Sunday, July 22, 2007

Taking Philanthropy Seriously, edited by William Damon and Susan Verducci

This review, which I wrote, was originally published at another site. If you want the link to the original, please leave a comment below and I will contact you directly.

For a 2005 article in Germany's Der Spiegel, a Kenyan economist was interviewed about the effects of Western development policy in Africa. Before the interviewer could finish his first question, about increased aid to countries on the continent, the economist interrupted, "For God's sake, please just stop. [Aid for the purpose of eliminating hunger and poverty] has been damaging our continent for the past forty years. If the industrial nations really want to help the Africans, they should finally terminate this awful aid."

While such a statement might shock the typical philanthropist, whose intentions are almost always benign, if not noble, it probably wouldn't surprise William Damon and Susan Verducci. In Taking Philanthropy Seriously: Beyond Noble Intentions to Responsible Giving, Damon, a professor of education at Stanford University, Verducci, senior research associate at the Center on Adolescence at Stanford and coordinator of the GoodWork Project, and their fellow essayists describe a field that is filled with people who make their living mediating between donors and recipients but whose "own values and agendas...consciously or not, may diverge from those of the donors and those of the recipients."

Through cautionary tales and case studies, Damon, Verducci, and their fellow authors make the point that intentions alone are not enough of a basis on which to make grants and go to great lengths to illustrate the challenges inherent in the grantor/grantee relationship. As Damon writes: "Beyond this general noble intention and the legal codes that enforce it, philanthropy has few agreed upon standards of judgment or conduct and little in the way of a definitive knowledge base of proven strategies.... [T]here is a reluctance in the field to prescribe the 'best' ways of accomplishing philanthropic work or to designate an authoritative set of guidelines that people entering the field have an obligation to master."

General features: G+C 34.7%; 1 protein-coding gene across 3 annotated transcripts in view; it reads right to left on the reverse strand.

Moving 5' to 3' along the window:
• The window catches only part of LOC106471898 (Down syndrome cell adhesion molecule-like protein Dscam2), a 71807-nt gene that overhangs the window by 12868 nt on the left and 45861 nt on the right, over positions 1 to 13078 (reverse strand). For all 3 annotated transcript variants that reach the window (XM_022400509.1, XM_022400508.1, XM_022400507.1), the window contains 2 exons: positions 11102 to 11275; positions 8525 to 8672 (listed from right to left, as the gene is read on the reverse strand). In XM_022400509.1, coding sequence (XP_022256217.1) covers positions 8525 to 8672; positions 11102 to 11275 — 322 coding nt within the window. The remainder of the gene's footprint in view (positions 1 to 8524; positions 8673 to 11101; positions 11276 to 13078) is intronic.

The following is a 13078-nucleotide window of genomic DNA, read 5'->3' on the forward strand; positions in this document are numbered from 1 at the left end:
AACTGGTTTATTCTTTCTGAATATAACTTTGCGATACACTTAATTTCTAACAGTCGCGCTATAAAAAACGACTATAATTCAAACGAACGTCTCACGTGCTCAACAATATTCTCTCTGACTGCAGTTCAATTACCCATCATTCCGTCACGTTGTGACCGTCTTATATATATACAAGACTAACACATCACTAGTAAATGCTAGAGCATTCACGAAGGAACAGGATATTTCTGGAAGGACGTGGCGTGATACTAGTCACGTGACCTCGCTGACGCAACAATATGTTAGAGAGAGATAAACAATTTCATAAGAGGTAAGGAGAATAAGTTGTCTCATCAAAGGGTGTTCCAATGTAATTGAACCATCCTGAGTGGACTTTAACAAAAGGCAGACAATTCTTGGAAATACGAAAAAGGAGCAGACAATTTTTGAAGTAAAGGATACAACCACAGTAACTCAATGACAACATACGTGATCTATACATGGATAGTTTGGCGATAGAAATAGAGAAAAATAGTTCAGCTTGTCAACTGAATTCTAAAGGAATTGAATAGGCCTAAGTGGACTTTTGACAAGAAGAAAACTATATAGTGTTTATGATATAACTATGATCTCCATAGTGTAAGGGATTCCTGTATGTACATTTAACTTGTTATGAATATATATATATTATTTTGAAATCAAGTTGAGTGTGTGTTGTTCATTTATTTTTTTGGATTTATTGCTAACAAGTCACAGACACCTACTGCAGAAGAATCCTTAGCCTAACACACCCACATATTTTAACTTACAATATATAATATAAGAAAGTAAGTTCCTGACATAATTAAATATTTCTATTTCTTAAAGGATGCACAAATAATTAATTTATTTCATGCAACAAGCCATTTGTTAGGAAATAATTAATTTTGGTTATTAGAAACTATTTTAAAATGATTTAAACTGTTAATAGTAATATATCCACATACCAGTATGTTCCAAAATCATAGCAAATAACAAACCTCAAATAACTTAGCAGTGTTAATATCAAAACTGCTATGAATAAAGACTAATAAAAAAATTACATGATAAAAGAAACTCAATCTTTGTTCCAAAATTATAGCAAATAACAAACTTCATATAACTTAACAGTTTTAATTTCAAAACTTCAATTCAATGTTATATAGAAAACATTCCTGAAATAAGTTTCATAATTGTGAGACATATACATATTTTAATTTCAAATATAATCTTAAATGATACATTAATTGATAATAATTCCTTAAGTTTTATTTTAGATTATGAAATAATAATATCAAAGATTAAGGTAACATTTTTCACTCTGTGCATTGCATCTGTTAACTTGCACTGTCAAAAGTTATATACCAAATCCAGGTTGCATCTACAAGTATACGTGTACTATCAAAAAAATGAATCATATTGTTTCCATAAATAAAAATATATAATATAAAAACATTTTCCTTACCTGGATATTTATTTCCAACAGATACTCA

Largely comprised of essays from leading academics, third sector professionals, and former government officials, Taking Philanthropy Seriously examines the currents moving through contemporary American philanthropy, many of which — like venture philanthropy — aren't that new, and also traces the ethics and politics of more traditional giving, from the Greeks and Romans through the Rockefellers and Gateses.

Other essays describe challenges inherent to the philanthropic sector that often go overlooked, including the relative lack of training given to foundation staff. How does one become a program officer in the first place? Ask Laura Horn and Howard Gardner in a chapter titled "The Lonely Profession." And how do program officers decide which organizations are worthy of a grant and which are not? Those new to philanthropy might be surprised to discover that many program officers fell into philanthropy by chance, or were recruited from fields or organizations already supported by their current employer. Others were grantees who hankered to learn how it feels to be on the giving side of the equation, while still others are just "passing through" and expect to leave the profession as soon as they have acquired a better understanding of their chosen field.

Regardless of how or why they entered the field, program officers often are daunted by the challenges of their job. "While some grantmakers manage to find lasting satisfaction in their work with the support of good mentorship, professional reflection, enduring stamina, and unusual patience, many other grantmakers eventually burn out," writes Tom Tierney, chairman and founder of the Bridgespan Group. As a result, many good practitioners leave philanthropy, or worse, notes Tierney, stay and let their work suffer.

The essays in the final section of the book offer strategies for building what Damon calls a "domain for responsible giving," where long-standing debates about how much foundations should be required to pay out (most of the essayists seem ambivalent) and whether venture philanthropy has helped the field (a qualified yes) are explored.

While the book's title might suggest that foundations tend to act heedlessly, the essays instead focus on how a foundation's good intentions require careful examination. The noble intention of Damon, Verducci, and their fellow essayists is to point out aspects of the practice of philanthropy that could be improved. Damon admits that some might consider this approach "curmudgeonly," but his larger point is that philanthropy will only reach its full potential by admitting and examining its weaknesses better than it does at present. Or, as Mihaly Cskszentmihalyi, the well-known author of Flow and other books on the psychology of creativity, writes in the volume's concluding chapter: "To point out such [weaknesses] is a sign not of pessimism but of faith in a better future."

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